My yellowness for you, your redness for me

The Iranian New Year 2570 begins (in London) on Sunday 21st March at 23.21 (click here for times in other places)

Happy New Year everyone! Happy Norooz!

Just in case you’re not up to speed, here’s a great 47 second ‘History for Dummies’ video guide to Norooz. Even if you dont understand any Persian, you can easily see that its about the Haft Sin (featured last year), the Hajji Firouz running around the streets blacked up, spring cleaning, getting new clothes for yourself and presents to take to your friends when you visit. Unsurprisingly food is important too!

Safavid painting of the Chaharshanbe Suri celebration in the Chehel Sotun, Isfahan. Photo by Reza Nazarbeygi

Maybe you missed it, but Wednesday was a key day too: Chaharshanbe Suri or Red Wednesday is a time for special customs and rituals, most commonly jumping over fires. You light the fire to stop the sun from setting and sing Zardn-ye man az to, sorkhn-ye to az man whilst you jump. This literally means “My yellowness for you, your redness for me”, and signifies the paleness of pain and sickness being replaced with the warm and vibrancy of health and strength, as the spring replaces winter.

Me and my driver, Mehdi. We've just jumped over the fire (after rashly pouring petrol on it) and are now keeping warm.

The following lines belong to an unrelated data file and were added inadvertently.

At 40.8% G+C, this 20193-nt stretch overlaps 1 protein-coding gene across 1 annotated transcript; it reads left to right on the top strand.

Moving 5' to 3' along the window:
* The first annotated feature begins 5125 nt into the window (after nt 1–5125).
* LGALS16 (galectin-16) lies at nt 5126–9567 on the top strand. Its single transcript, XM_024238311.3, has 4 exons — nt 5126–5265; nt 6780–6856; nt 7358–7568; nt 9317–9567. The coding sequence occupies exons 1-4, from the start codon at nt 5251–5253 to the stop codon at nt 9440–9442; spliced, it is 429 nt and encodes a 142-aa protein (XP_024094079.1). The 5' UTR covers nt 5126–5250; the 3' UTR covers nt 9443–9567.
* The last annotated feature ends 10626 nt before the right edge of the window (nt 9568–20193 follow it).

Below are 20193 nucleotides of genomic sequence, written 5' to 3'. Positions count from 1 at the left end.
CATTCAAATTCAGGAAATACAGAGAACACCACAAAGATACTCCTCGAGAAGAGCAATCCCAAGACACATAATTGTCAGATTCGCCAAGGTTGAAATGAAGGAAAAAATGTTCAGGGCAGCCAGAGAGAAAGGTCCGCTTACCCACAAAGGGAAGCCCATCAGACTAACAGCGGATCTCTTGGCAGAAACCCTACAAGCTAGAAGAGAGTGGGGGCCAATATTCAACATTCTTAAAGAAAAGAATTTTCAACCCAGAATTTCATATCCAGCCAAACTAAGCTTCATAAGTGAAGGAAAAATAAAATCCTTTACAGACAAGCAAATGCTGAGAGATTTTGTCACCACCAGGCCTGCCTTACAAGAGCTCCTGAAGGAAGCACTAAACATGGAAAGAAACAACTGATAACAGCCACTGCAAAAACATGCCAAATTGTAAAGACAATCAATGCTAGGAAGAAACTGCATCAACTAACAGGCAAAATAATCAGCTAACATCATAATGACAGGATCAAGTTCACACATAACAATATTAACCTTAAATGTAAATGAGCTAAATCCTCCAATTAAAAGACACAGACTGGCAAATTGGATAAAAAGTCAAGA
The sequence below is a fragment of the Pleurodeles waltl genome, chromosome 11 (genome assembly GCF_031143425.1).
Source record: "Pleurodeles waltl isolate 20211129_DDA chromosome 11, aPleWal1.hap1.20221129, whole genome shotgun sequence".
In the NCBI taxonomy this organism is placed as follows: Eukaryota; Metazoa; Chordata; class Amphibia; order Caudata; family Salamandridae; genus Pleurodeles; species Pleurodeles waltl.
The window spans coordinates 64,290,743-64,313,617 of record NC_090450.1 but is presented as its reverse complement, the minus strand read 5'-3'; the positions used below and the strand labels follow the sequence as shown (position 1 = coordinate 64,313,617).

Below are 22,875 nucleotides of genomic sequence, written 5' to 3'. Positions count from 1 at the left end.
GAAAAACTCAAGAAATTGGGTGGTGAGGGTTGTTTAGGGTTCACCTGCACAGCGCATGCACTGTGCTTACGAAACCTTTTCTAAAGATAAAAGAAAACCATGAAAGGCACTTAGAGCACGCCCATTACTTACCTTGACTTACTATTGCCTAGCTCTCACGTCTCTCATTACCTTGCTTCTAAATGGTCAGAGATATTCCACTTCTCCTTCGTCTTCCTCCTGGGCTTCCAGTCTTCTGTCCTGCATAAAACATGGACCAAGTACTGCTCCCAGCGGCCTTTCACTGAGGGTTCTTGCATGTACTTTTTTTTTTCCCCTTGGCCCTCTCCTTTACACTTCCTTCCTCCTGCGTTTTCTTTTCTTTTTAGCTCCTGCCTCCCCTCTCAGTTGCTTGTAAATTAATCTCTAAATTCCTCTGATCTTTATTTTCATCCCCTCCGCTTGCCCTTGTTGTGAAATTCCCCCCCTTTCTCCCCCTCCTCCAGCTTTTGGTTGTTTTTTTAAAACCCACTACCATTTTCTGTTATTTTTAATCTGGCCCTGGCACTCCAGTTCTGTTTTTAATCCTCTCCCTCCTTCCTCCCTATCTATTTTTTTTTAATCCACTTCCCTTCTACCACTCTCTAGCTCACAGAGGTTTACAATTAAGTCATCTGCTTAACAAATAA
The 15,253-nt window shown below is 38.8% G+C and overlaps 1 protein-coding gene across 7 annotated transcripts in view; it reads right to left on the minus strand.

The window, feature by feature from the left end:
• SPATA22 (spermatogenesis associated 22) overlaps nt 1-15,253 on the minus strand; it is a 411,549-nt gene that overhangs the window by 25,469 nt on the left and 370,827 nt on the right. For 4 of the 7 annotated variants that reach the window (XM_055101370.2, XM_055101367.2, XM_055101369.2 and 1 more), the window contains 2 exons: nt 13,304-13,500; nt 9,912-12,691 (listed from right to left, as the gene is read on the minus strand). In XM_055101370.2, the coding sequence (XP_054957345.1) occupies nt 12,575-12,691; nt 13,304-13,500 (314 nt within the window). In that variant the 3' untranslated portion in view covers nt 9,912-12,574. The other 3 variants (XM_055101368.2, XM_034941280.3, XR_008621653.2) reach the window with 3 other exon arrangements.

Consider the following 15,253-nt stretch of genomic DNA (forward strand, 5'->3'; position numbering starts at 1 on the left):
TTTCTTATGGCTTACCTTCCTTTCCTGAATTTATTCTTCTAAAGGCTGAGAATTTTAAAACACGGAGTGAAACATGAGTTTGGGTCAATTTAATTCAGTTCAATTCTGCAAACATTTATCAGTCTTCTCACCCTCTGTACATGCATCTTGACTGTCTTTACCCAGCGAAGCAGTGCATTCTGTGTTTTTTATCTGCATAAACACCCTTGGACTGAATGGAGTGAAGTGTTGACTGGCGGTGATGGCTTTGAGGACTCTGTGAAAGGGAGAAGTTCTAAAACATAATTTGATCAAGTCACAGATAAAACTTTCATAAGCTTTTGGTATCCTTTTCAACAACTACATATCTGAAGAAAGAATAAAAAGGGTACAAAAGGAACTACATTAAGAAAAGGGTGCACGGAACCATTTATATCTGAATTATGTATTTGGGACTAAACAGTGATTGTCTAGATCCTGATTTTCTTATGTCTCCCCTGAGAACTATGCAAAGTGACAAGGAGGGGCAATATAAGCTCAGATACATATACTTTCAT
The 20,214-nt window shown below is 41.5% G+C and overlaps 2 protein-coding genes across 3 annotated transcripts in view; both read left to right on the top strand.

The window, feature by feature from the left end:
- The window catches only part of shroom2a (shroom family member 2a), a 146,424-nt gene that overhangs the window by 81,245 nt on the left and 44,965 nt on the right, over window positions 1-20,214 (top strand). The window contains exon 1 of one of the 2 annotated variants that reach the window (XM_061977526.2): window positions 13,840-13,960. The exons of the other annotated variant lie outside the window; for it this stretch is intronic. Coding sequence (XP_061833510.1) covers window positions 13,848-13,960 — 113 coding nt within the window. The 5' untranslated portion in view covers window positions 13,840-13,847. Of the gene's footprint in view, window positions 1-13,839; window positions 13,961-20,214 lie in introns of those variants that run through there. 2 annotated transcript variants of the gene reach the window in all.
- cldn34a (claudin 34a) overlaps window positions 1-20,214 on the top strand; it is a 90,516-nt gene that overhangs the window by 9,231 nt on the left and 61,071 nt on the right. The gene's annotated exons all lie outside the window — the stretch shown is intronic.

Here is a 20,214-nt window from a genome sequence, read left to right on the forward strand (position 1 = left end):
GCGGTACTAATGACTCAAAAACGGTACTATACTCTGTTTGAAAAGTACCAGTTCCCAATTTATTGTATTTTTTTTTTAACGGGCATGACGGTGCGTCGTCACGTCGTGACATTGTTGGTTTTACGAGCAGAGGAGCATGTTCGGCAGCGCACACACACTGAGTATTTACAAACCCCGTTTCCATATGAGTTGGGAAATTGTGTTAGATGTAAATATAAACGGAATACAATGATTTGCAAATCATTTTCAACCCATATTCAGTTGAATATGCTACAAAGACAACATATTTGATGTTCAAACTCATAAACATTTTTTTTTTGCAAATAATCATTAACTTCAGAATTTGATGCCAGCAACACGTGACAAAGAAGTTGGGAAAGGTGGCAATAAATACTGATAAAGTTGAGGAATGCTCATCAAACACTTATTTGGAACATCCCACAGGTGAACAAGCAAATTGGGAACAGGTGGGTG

The bonfires derive from Zoroastrian fire ceremonies but – despite various Islamic rulers (including the Abbasids and Fatimids) trying to ban the fires – the rituals have continued. There is a wall painting in Chehel Sotun, in Isfahan, of a Safavid Chaharshanbe Suri ceremony, and the other picture here is of the fire that I jumped over when I first visited Iran (it was lots more impressive/scary when we jumped!). That year, the holy month of Ashura and Iranian New Year coincided, so the celebrations were muted. As I was camping in an orchard at the time, we could light our fire unobserved (you might notice my somewhat cavalier manteau but don’t worry, o you guardians of morals – we had separate tents!).

The film here shows some more organised jumping, over the lines of bonfires that you ideally use (look especially between 15 and 30 seconds). See how the adults are helping the littlest children get over the fires!

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